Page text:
So here's how I made the Lego Master Wu Ninjago cake... follies and all. As I said before I was inspired by these two cakes I had seen online: Ninjago Cake with Spinner and the Lego Chocolate Mold. I couldn't find any place to buy the lego cake mold online- apparently it isn't available in the US anymore- but after a quick plea to my Facebook friends I found a friend who had one and was happy to loan it out.
I started WAY early so I wouldn't feel rushed. I made the cakes a few weeks ahead of time and stuck them in the freezer. I made the chocolate guy throughout the week before the party. The day before the party I focused on putting the cake together and that took a LONG time. More on that later.
To make Sensei Wu I got melting chocolate from the local Decorette Shop and painted in the yellow parts, then the white. I kept one half hollow and another one I filled in with white chocolate to make it solid. I figured two hollow ones would be too difficult to line up perfectly. As it was I broke one hollow one and had just enough chocolate to make a second hollow one. The head broke off on the second one, but I was able to repair it and use a rope of fondant to cover the cracks. Two solids would probably work better, but thats a lot of chocolate!
I used the stove to heat a knife and blend the edges so it looked fairly seamless. I wish I had been more careful handling him, since he had such a lovelt plastic-looking shine when he first came out of the mold. Oh well. I also used melted chocolate to fill in the eyes since I wanted to paint them on to look more like Sensei Wu. The picture below is mid-smoothing. I stood it up in a bowl and poured a little melted chocolate in the bottom to make a base.
They have cool food markers that you can use to write on chocolate or fondant or both (make sure you know which you are getting!) I got a black one for the eyes and belt. I painted on chocolate food coloring (different than regular food coloring) for the design on his shirt but I would recommend adding chocolate or using the markers for this bit since the straight food coloring directly on the chocolate didn't set and later when I went to pick it up it smeared. It was salvageable, but would have been better had I used a marker. I used white chocolate to paint on the eyebrows.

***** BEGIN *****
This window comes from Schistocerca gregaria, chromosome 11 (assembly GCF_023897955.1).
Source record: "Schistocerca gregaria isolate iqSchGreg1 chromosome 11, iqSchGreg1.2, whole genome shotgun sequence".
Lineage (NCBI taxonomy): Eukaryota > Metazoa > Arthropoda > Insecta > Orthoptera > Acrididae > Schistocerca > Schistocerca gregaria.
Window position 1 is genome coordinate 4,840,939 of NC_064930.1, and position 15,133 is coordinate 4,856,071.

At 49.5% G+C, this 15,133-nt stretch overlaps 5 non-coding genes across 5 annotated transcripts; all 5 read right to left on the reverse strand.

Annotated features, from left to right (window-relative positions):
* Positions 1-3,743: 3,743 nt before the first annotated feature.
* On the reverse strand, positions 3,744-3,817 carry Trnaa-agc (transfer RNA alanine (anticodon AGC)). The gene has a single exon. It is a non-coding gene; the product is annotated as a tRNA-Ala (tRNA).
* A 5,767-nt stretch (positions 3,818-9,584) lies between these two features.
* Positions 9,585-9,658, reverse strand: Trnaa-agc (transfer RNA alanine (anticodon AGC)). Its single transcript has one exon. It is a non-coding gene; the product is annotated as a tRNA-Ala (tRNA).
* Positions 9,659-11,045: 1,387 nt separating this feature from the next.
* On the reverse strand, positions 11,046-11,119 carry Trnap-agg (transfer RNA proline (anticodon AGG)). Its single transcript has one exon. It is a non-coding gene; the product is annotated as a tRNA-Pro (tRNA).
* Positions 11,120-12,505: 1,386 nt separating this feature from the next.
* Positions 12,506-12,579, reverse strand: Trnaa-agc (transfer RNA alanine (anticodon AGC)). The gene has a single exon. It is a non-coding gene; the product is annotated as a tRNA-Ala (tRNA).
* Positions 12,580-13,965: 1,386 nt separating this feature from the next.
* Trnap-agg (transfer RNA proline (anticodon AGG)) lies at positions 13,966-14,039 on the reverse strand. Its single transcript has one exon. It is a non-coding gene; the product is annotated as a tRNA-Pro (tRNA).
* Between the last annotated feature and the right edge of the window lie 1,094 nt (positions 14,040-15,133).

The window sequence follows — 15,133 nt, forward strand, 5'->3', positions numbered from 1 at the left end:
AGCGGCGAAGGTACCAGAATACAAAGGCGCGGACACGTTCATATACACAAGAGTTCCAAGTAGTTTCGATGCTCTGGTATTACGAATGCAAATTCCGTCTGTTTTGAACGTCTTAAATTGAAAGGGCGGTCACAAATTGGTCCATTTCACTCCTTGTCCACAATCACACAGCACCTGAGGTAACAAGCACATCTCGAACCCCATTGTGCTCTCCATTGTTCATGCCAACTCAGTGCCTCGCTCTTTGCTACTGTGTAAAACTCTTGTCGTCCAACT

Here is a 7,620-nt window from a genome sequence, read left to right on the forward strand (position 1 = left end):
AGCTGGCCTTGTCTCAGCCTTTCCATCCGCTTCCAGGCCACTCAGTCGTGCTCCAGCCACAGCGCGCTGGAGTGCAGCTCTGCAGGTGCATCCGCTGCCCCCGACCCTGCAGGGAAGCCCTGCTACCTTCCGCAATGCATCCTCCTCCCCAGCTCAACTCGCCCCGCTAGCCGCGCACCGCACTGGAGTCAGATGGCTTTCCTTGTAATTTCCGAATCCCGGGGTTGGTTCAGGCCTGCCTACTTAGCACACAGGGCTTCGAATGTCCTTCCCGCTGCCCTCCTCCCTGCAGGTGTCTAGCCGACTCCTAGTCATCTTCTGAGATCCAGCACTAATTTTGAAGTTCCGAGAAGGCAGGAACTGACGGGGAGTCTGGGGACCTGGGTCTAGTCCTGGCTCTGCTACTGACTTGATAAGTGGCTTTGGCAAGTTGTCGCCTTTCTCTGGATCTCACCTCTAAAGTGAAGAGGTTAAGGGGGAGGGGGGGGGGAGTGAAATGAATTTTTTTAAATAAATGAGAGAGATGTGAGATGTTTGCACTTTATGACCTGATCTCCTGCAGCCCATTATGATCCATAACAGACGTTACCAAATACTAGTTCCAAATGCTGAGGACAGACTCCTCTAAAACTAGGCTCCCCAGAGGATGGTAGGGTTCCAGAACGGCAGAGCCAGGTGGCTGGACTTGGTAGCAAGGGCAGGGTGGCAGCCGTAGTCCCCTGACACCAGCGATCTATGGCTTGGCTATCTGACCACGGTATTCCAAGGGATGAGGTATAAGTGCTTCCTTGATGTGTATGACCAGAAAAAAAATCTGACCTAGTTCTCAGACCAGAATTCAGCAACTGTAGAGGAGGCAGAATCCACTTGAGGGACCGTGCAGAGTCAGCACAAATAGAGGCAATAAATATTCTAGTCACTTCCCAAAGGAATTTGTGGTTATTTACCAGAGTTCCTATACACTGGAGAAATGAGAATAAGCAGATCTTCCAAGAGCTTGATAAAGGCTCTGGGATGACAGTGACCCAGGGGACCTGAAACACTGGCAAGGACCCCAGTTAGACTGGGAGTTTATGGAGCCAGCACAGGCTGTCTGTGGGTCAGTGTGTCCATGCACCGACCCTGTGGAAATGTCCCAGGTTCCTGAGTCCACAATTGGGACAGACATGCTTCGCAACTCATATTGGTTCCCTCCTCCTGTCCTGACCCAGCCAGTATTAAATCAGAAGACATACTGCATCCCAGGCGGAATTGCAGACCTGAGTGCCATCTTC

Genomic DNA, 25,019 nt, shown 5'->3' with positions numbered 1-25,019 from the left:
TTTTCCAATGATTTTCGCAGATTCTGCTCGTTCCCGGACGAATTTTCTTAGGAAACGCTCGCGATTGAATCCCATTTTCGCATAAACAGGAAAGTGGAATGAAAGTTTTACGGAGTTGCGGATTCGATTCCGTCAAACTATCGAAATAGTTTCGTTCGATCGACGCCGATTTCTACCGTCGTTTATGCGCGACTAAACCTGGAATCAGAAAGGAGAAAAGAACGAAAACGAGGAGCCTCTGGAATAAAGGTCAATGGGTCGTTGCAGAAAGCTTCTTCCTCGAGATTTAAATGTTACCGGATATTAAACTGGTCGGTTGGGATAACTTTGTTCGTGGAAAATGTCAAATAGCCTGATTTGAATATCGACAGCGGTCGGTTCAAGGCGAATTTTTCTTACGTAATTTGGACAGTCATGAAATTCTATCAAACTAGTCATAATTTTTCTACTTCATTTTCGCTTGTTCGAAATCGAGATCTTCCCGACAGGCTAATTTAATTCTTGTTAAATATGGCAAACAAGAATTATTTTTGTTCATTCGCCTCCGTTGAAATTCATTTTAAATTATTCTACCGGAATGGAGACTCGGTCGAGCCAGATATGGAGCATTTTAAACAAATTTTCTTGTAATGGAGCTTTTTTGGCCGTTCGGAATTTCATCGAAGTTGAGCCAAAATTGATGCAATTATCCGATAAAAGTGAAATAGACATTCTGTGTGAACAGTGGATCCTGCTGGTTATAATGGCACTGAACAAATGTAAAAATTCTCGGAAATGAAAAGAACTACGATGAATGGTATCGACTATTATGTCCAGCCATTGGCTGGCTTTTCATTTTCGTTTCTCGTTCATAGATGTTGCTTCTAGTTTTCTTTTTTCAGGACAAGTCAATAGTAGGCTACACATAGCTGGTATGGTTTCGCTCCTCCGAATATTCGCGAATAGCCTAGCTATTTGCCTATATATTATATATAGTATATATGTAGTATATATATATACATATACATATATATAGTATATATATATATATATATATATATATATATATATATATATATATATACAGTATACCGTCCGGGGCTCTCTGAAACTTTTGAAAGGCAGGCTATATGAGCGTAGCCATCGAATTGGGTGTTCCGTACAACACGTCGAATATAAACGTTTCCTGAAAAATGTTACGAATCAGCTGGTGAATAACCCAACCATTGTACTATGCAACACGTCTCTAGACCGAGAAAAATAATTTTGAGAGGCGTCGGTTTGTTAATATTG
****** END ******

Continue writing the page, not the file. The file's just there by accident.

For the beard I used gum paste and laid the beard out on the opposite side of the mold to harden so it would match the shape of the chocolate face. I used royal icing to stick it to the face.
I made the hat out of gum paste with food coloring mixed in. Actually, I made 3 different hats. The first one was great- plain white gum paste with little sticks of rolled gum paste for the lines. When they dried they all fell off and the hat ended up cracking. The second I made by making indents instead of sticks and after it dried I tried painting a little water with food coloring on top of it- looked beautiful, but got sticky. When I went to remove it from the mold it stuck to the mold. So then I made the one below by mixing the food coloring in first, then rolling it and putting it on saran wrap over the mold. I also put some oil on the saran wrap so it would come off nicely. It took too long to dry (after the two foiled attempts this was the day before the party, I think) and was too thin in spots and broke. With no time to make another one, I went back to the second one that was stuck to the cardboard and tried to cut the cardboard off. I got about half of it off and was not happy with being able to see the cardboard under the hat. I'm sure nobody noticed (and I took the hat off at one point) but next time I would do it the third way and just allow time for it to dry, or find another way to paint the hardened gum paste that will not cause it to get sticky and soften.
OK, so then I started the cake. I was so happy with how Sensei Wu turned out, but I was nervous about the cake- and rightly so! I was trying to save time by using a box cake mix. It was light and fluffy and delicious, but because it was light and fluffy it didn't carve very well and the fondant was too heavy for it. In retrospect I should have either used a pound cake, or other more dense cake, or simply omitted the fondant and gone with buttercream alone. Oh! And I should have just bought a 16" or 18" round cake pan and saved myself the trouble of carving a circle out of rectangle cakes!
So, lessons learned. I cut the cake into different pieces around a foam piece that I bought at the decorette shop and cut in half. Then I piped buttercream around the edge to make a barrier for the strawberry filling, and added the top cake pieces. So far so good.
I used buttercream frosting and put down a crumb coat (very thin layer to adhere to the fondant) Oh! I made a few holes in the styrafoam so I could pour white chocolate inside and under Sensei Wu to make him stay standing up.
Rolled out the fondant- I have used Satin Ice both times I've worked with fondant and it actually tastes pretty good. I've heard marshmallow fondant is good too, if you want to make your own.
Placed it on the cake and squish! the nice clean edges sunk down and the cake kind of fell out the bottom. It looked pretty bad. I wasn't sure how to salvage it or cover it up until my husband suggested that putting a bunch of legos around the base of the cake would hide it. Voila! Still lumpy, and not the smooth spinner I had envisioned, but it worked.
I made chocolate covered oreos for the dots. You could probably just put oreos under the fondant but I was afraid it would tear and I thought it looked just fine placing the oreos on top. I used Royal Icing to stick them on.
Colored white chocolate and edible markers to draw on the birthday cakes. I poured white chocolate in the holes on the foam so they were overflowing, then set Sensei Wu on top and poured more white chocolate over. Once it hardened he was pretty sturdy.